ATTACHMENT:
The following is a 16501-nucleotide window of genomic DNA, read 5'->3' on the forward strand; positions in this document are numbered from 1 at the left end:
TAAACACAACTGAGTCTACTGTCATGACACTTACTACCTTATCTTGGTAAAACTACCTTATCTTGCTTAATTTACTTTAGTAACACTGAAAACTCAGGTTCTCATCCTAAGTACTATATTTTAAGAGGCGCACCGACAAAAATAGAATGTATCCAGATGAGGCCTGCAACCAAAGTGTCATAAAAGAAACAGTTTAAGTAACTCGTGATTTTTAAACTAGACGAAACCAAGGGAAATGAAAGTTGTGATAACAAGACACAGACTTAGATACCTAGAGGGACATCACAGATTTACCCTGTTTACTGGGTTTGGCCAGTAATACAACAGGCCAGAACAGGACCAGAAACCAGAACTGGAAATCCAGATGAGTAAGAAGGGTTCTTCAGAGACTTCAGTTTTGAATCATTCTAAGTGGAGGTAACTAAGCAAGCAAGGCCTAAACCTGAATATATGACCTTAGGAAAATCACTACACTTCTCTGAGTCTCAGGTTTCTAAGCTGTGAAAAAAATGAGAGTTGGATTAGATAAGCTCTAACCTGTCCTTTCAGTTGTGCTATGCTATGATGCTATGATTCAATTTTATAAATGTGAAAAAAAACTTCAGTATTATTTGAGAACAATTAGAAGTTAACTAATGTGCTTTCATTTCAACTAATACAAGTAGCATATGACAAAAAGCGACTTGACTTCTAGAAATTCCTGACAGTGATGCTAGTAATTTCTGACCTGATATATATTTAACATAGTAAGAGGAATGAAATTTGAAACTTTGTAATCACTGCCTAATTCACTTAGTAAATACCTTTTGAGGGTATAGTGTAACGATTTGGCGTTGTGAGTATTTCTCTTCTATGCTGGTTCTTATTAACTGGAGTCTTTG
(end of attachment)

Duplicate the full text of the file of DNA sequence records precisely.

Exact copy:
The following is a 16501-nucleotide window of genomic DNA, read 5'->3' on the forward strand; positions in this document are numbered from 1 at the left end:
TAAACACAACTGAGTCTACTGTCATGACACTTACTACCTTATCTTGGTAAAACTACCTTATCTTGCTTAATTTACTTTAGTAACACTGAAAACTCAGGTTCTCATCCTAAGTACTATATTTTAAGAGGCGCACCGACAAAAATAGAATGTATCCAGATGAGGCCTGCAACCAAAGTGTCATAAAAGAAACAGTTTAAGTAACTCGTGATTTTTAAACTAGACGAAACCAAGGGAAATGAAAGTTGTGATAACAAGACACAGACTTAGATACCTAGAGGGACATCACAGATTTACCCTGTTTACTGGGTTTGGCCAGTAATACAACAGGCCAGAACAGGACCAGAAACCAGAACTGGAAATCCAGATGAGTAAGAAGGGTTCTTCAGAGACTTCAGTTTTGAATCATTCTAAGTGGAGGTAACTAAGCAAGCAAGGCCTAAACCTGAATATATGACCTTAGGAAAATCACTACACTTCTCTGAGTCTCAGGTTTCTAAGCTGTGAAAAAAATGAGAGTTGGATTAGATAAGCTCTAACCTGTCCTTTCAGTTGTGCTATGCTATGATGCTATGATTCAATTTTATAAATGTGAAAAAAAACTTCAGTATTATTTGAGAACAATTAGAAGTTAACTAATGTGCTTTCATTTCAACTAATACAAGTAGCATATGACAAAAAGCGACTTGACTTCTAGAAATTCCTGACAGTGATGCTAGTAATTTCTGACCTGATATATATTTAACATAGTAAGAGGAATGAAATTTGAAACTTTGTAATCACTGCCTAATTCACTTAGTAAATACCTTTTGAGGGTATAGTGTAACGATTTGGCGTTGTGAGTATTTCTCTTCTATGCTGGTTCTTATTAACTGGAGTCTTTG